"Austal, Maritime Administration weigh next step after Hawaii Superferry files Chapter 11"
Press-Register Business Reporter
Austal USA and the federal Maritime Administration, the entities that financed construction of two high-speed, passenger-vehicle ferries for Honolulu-based Hawaii Superferry Inc., are weighing their next moves after the company's bankruptcy filing over the weekend.
Hawaii Superferry has $136.8 million outstanding on two MARAD loans, and $22.9 million outstanding on a pair of loans from Austal, according to the filing. In addition, Austal agreed to defer a $1.6 million final payment that was due at delivery of the second vessel.
The company also owes Austal $78,198 in travel and labor costs, court documents say.
The first ferry operated in Hawaii for about a year amid environmental controversy, low volumes and numerous stops and starts.
Hawaii Superferry suspended the service in late March and sent the first ferry back to Mobile – specifically, to Atlantic Marine, the shipyard owned by John F. Lehman, a former Navy secretary and the venture's largest private investor.
That ferry was joined a few weeks later by her sister ship, which went straight from Austal to the shipyard only a few miles away.
Hawaii Superferry's plan was to charter one or both of the ferries, but that plan hasn't materialized as quickly as hoped, and the company and its parent, HSF Holding Inc., filed for Chapter 11 protection in Delaware on Saturday.
Hawaii Superferry listed assets between $1 million and $10 million and debt of $50 million to $100 million. The company said in a statement that a Hawaii Supreme Court ruling that caused the vessel to cease operations doomed the business.
Their future may indeed be with the military, industry watchers have said.
Austal late last year was awarded a potential $1.6 billion contract for so-called Joint High Speed Vessels, which are similar in design to the Hawaii Superferry. The first one is not scheduled for delivery until 2011.
Defense Secretary Robert Gates said in April that he intended to charter two fast ferries to transport troops and equipment, while up to 10 of the Joint High Speed Vessels are being built at Austal USA.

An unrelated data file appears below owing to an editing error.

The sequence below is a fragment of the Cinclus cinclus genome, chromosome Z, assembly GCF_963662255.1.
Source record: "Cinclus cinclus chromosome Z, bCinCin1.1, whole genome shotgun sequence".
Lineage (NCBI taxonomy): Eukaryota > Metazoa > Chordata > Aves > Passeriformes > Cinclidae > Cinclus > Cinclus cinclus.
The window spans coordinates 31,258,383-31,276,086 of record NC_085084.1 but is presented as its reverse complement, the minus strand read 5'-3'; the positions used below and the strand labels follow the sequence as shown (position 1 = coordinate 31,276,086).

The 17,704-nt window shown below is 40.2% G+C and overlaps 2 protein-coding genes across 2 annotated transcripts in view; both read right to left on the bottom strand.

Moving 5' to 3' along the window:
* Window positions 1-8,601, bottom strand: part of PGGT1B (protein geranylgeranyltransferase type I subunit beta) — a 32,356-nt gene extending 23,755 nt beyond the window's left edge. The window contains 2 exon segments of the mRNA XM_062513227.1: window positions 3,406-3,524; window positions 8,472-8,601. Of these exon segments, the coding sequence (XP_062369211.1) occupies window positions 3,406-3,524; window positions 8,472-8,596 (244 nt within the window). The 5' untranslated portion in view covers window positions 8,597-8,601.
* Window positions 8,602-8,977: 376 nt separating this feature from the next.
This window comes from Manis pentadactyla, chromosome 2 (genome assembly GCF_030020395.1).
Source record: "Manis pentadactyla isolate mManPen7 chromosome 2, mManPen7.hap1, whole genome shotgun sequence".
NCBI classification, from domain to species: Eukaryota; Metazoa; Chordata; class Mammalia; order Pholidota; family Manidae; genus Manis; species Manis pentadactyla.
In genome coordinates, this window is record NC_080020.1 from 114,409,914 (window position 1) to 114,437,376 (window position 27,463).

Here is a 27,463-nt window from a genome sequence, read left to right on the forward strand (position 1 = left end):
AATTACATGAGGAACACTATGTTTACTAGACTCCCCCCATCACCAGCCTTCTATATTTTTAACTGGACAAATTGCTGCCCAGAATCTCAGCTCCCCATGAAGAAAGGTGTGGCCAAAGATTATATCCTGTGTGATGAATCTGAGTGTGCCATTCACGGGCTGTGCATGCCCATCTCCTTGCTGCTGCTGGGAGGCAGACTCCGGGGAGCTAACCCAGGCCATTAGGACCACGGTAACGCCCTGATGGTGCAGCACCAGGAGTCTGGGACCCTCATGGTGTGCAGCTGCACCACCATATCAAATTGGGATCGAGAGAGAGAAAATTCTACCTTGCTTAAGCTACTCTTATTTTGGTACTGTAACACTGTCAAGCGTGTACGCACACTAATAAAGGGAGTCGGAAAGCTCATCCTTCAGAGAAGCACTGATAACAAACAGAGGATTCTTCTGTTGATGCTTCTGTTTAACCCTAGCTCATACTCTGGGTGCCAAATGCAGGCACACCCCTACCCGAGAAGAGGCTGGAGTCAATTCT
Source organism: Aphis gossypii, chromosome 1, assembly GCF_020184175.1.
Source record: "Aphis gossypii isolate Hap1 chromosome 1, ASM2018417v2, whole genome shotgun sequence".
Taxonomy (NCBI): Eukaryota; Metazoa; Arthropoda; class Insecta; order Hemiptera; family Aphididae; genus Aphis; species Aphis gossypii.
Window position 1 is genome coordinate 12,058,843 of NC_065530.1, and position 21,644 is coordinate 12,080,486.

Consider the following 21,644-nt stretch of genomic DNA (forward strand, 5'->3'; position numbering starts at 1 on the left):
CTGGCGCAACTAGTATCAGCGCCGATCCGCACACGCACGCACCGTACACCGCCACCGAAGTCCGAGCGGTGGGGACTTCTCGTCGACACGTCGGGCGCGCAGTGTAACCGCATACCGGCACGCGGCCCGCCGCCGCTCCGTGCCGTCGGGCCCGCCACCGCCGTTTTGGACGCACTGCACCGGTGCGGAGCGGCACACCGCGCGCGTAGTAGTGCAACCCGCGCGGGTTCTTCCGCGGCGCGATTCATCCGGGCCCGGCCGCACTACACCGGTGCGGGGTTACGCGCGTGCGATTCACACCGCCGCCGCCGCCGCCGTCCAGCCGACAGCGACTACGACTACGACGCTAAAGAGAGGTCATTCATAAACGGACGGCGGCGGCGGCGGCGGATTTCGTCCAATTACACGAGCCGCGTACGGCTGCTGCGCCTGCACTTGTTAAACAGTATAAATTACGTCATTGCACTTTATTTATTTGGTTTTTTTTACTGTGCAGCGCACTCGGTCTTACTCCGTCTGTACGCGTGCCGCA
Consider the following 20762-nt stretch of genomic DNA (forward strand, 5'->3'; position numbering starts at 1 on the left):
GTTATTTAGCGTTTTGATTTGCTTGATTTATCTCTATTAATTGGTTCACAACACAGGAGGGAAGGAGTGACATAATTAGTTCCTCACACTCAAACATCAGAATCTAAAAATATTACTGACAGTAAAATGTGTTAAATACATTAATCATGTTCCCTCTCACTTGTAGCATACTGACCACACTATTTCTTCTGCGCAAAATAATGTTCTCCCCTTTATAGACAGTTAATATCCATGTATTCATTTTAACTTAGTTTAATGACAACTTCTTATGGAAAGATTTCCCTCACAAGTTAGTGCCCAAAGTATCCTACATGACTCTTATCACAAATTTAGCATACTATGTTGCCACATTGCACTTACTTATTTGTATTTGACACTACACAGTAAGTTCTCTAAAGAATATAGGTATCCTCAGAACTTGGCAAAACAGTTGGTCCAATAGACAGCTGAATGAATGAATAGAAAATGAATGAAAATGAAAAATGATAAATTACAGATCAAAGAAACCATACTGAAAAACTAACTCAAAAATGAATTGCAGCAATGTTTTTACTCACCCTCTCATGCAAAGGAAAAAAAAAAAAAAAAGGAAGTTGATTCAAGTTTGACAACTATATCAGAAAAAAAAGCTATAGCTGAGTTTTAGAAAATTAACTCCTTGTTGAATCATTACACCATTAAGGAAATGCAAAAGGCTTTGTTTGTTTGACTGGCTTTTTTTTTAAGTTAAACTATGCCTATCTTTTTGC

Upon news of the bankruptcy, industry analyst Tim Colton said on his blog that "now that HSF is broke, MARAD can take title to the two ships, pay off the bondholders and maybe charter them directly to the Navy."
Susan Clark, a MARAD spokeswoman in Washington, D.C., said the administration can indeed foreclose on the vessels once it assumes the debt or pays off the obligations.
However, she said, "it is too preliminary in the process to determine what other options may be available."
Austal officials, as well, said it's too early to say how they will proceed or what future role Austal might play.
Here was the full quote from Tim Colton's blog entry on this:
HAWAII SUPERFERRY FILES FOR BANKRUPTCY End of the HSF story. Read the report in the Honolulu Advertiser here. Read the filing here. Now that HSF is broke, MARAD can take title to the two ships, pay off the bondholders and maybe charter them directly to the Navy. Somewhere in this pile of @&*% there's a pony. May 31, 2009.
HAWAII SUPERFERRY FILES FOR BANKRUPTCY
End of the HSF story. Read the report in the Honolulu Advertiser here. Read the filing here. Now that HSF is broke, MARAD can take title to the two ships, pay off the bondholders and maybe charter them directly to the Navy. Somewhere in this pile of @&*% there's a pony. May 31, 2009.